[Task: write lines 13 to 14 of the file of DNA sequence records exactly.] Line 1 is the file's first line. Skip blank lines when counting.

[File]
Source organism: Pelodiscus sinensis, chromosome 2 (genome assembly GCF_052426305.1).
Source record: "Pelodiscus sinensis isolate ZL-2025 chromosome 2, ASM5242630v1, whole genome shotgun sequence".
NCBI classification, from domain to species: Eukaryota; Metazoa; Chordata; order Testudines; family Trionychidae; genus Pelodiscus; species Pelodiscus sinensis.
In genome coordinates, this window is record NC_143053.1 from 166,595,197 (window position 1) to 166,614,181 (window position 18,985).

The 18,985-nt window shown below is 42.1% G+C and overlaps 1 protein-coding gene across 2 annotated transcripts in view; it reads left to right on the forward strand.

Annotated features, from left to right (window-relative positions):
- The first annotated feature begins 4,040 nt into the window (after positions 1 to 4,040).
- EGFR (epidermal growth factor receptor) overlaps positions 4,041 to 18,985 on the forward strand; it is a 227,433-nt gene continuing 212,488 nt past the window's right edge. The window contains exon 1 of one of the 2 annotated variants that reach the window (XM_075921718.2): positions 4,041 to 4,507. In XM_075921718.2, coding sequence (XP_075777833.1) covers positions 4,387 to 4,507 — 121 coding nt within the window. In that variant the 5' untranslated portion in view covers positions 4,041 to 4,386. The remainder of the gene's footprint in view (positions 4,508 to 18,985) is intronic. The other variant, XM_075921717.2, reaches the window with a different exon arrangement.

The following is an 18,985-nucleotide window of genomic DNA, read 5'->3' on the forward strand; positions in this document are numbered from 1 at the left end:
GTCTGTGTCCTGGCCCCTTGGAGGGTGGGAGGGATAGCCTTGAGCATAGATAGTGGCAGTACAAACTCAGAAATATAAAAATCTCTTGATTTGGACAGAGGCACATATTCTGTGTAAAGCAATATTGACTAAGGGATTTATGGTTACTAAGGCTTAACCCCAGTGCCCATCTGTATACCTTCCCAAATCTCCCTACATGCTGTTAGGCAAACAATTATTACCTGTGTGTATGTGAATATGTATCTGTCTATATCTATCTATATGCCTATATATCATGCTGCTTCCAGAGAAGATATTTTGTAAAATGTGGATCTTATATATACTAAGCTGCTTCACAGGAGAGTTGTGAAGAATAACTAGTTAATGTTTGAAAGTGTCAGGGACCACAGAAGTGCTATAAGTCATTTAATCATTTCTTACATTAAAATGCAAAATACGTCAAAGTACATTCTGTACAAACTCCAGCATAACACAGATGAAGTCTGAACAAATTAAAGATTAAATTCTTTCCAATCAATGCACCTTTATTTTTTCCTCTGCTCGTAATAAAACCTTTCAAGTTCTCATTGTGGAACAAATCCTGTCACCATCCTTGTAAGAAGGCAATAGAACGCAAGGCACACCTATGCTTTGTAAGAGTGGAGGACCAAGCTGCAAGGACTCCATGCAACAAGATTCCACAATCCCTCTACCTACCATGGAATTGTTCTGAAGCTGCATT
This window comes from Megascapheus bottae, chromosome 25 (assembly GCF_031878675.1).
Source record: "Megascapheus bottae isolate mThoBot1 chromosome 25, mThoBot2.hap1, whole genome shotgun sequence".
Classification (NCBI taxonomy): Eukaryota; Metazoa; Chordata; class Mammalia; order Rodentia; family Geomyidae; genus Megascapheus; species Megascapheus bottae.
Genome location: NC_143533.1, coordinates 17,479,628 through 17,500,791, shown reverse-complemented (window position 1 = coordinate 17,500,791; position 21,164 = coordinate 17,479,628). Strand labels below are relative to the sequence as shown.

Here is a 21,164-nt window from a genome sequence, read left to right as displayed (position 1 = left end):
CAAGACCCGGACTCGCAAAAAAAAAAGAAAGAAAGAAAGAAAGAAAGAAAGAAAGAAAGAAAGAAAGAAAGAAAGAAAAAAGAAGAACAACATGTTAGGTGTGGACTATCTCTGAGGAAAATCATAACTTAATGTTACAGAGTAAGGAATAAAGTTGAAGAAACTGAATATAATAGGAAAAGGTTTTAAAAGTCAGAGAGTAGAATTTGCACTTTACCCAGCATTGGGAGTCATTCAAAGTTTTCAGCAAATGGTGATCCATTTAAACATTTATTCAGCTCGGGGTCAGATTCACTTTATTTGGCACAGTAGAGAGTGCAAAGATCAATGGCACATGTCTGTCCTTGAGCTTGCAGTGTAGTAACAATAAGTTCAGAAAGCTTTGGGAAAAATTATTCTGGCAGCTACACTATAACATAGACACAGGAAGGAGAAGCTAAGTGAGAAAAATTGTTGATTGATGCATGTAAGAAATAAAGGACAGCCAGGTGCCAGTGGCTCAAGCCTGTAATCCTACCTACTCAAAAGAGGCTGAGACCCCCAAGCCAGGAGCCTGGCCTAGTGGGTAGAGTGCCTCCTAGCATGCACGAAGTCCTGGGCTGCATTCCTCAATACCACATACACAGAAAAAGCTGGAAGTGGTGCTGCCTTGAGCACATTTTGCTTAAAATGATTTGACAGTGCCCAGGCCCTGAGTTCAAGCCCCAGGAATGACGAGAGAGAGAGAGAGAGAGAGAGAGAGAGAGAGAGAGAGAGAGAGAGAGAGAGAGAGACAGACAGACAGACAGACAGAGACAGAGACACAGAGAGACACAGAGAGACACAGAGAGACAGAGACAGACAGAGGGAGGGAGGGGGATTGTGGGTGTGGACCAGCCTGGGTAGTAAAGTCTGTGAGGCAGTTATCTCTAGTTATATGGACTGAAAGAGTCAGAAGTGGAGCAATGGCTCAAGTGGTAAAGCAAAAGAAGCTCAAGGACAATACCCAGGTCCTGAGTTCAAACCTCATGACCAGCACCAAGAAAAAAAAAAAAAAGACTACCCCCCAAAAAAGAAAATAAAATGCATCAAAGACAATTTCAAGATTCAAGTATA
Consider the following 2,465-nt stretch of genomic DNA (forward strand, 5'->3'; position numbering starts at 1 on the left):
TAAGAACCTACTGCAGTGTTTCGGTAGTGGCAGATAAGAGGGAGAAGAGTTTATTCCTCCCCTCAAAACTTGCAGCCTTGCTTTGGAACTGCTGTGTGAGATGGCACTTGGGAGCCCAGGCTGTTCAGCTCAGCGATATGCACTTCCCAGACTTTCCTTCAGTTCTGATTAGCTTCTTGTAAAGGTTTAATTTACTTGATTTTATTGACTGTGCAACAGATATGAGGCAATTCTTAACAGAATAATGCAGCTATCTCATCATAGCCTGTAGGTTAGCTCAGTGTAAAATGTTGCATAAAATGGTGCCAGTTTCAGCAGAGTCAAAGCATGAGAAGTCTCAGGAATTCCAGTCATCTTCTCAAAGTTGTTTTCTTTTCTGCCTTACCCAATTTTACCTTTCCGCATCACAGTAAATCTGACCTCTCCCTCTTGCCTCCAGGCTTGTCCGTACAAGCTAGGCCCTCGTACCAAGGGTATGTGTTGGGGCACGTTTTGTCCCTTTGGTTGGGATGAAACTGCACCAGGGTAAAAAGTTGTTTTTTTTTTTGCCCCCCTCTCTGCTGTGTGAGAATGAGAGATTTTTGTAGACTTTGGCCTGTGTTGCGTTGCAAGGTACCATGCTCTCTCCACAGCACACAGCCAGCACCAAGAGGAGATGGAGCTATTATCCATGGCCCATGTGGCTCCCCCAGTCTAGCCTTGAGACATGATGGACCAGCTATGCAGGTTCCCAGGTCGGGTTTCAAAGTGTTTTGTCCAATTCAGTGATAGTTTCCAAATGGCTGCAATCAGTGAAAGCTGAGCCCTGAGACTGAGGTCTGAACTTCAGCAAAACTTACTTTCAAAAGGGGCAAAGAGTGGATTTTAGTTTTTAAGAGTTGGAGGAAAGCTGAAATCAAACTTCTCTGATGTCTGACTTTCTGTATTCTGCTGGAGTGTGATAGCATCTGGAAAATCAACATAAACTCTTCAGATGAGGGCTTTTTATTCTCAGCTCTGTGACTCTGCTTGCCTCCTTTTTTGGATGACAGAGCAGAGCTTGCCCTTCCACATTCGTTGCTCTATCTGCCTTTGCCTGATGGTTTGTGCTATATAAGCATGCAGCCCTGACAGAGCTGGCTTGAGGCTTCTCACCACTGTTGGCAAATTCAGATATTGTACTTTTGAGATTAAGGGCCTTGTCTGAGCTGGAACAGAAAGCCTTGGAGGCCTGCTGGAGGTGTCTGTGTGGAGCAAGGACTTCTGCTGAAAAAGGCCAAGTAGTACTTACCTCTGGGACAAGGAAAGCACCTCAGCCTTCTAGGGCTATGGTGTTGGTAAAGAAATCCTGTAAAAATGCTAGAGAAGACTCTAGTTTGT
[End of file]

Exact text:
Classification (NCBI taxonomy): Eukaryota; Metazoa; Chordata; class Mammalia; order Rodentia; family Geomyidae; genus Megascapheus; species Megascapheus bottae.
Genome location: NC_143533.1, coordinates 17,479,628 through 17,500,791, shown reverse-complemented (window position 1 = coordinate 17,500,791; position 21,164 = coordinate 17,479,628). Strand labels below are relative to the sequence as shown.